Crossposted from NCPH’s Off the Wall blog, for which I wrote this post under the benevolent editorship of Cathy Stanton. I’ve closed comments–do comment over there.
Many unlikely and whimsical projects flourish on Twitter, the popular microblogging service just celebrating its fifth birthday. Big Ben strikes the hour (“bong bong bong”), encounters with near-earth objects are automatically updated (the most recent one missed the Earth by about three million kilometers), a parody account for a politician becomes a compelling scifi short story and the Field Museum’s T-Rex, Sue, turns out to have a wicked sense of humor.
Twitter’s constraints—140 characters per post, period—and affordances—those 140 characters can be filled with anything, communication can be synchronous or asynchronous, anyone can follow a twitter account—have boosted its popularity to around 190 million users. They also give us an opportunity to reflect on its resonances with the past. There is a strong community on Twitter of historians, cultural heritage professionals and genealogists—as well as historical characters tweeting for themselves.
Many have pointed out the connections between the terseness of Twitter and that of the telegrams, and the “telegraphic” language both require because of space constraints (luckily we don’t pay by the character on Twitter). But another familiar connection is with diaries. The factual, semi-public diary entries of line-a-day diarists of the 19th and early 20th centuries are short and pithy enough to make excellent tweets (pdf). Like the tweets of our friends, we follow them for frequent, short updates, enough to get a sense of the rhythms of their lives, what on the web we call “ambient intimacy.” Not every individual tweet will be a masterpiece, emotionally compelling or even interesting. But they help us understand the person who tweets them. The updates of historical diarists enable, not the immersion we desire from living history museums, but the ability to take a brief drink from a river that flowed long ago, and to dip in again whenever we like.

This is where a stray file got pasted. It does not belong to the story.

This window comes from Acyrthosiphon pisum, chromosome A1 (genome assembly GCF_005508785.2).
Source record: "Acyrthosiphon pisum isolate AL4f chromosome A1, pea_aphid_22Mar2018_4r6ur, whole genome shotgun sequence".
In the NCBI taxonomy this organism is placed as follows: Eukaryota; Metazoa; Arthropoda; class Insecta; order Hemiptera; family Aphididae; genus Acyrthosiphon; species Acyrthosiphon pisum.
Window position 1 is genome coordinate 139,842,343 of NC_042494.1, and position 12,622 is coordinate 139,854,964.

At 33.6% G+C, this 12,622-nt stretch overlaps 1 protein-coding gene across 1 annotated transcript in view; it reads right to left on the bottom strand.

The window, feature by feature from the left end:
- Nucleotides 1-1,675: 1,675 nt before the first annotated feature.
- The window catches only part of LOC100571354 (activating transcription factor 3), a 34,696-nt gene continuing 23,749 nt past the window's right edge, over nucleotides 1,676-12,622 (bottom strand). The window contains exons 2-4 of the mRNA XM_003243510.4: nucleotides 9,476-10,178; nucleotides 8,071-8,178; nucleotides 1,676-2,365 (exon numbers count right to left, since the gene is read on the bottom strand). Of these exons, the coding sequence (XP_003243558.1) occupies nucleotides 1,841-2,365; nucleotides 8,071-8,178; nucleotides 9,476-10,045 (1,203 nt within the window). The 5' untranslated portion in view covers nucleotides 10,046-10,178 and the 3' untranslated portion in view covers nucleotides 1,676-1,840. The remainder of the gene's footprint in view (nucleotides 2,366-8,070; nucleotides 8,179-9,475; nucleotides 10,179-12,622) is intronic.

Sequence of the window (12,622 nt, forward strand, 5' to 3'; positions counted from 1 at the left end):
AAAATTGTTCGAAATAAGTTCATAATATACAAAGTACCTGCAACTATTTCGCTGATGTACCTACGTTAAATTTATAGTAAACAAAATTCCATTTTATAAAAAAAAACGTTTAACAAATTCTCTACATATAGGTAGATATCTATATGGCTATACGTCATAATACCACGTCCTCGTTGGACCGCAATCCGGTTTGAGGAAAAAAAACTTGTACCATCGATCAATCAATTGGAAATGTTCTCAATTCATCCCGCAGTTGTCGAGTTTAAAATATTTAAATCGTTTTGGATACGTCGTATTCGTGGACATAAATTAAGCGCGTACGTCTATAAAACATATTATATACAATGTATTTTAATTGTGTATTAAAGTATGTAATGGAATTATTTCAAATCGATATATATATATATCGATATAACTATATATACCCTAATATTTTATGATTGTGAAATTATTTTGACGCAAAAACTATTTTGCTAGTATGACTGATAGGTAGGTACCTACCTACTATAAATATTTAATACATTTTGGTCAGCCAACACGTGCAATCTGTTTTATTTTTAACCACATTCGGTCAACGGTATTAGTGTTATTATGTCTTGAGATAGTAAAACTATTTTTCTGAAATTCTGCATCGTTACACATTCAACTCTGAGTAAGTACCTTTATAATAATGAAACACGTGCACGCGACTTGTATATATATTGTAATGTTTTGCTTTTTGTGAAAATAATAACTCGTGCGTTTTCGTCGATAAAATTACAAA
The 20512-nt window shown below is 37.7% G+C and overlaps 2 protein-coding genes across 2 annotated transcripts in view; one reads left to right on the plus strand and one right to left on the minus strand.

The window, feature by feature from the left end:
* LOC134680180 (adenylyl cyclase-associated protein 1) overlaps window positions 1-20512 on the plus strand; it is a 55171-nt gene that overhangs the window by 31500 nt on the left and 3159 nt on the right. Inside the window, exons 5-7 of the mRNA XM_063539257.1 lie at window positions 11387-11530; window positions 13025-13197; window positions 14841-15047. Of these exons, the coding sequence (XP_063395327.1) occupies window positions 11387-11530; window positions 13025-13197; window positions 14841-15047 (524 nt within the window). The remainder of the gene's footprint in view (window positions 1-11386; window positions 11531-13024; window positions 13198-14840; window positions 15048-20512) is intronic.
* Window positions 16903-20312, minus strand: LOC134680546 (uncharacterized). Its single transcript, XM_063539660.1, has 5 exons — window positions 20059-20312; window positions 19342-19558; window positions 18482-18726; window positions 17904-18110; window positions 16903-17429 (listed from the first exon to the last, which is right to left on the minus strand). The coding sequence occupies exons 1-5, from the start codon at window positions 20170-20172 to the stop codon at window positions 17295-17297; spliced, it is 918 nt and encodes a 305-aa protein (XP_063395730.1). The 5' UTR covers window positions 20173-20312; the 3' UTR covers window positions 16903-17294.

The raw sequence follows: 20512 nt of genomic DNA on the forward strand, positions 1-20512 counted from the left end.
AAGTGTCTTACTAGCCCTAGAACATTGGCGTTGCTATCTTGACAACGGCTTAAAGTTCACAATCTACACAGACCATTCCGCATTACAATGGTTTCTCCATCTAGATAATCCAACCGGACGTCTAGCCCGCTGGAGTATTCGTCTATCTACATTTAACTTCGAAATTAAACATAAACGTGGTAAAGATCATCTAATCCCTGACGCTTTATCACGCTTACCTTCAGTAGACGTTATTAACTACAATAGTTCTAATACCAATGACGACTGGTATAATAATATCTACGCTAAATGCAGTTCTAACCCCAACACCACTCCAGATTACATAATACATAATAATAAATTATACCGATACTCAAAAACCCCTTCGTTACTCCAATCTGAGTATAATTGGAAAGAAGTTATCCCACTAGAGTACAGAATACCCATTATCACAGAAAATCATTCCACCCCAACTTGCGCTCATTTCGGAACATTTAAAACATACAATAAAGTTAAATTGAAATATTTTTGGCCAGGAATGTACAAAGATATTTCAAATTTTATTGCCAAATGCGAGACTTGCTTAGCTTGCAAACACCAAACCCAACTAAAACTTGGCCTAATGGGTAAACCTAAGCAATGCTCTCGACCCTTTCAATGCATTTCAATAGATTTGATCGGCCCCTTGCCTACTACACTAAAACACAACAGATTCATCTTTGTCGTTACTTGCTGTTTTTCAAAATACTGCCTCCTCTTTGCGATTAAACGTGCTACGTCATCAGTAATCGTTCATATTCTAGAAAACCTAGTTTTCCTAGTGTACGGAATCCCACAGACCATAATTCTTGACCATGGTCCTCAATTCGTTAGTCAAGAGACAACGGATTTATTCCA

The historical diary is a thriving genre of Twitter performance. There are around a dozen historical diaries currently being tweeted, daily or sporadically. Some are produced by historical organizations and some by descendants of the diarists. There are famous diarists (yes, even Samuel Pepys is on Twitter) and everyday people. In 2009, for instance, the Massachusetts Historical Society started tweeting a diary of John Quincy Adams’ trip to Russia in 1809. He talks about travel, who visited, what he read. And @genny_spencer is the diary of a teenage girl in rural Illinois, tweeted by her descendants. Her great-nephew David Griner posted about the project: “Looking at the terse journal, my sister quipped, ‘This is the Twitter of the 1930s.’ We…immediately began planning the Twitter account…”
For tweeted historical diaries, what started as an imagined resonance between past and future communication technology—the observation that short diary entries feel like Twitter—becomes a real daily connection with people from the past. By reanimating and historical actors, we make this connection between historic communication platforms and Twitter real, and we also make this connection between us and historical characters real. Emotional connections make it real. And that’s a key insight for public history practice in less than 140 characters.
Call for Papers:
The Public History of Science and Technology
University of South Carolina
September 11-14, 2011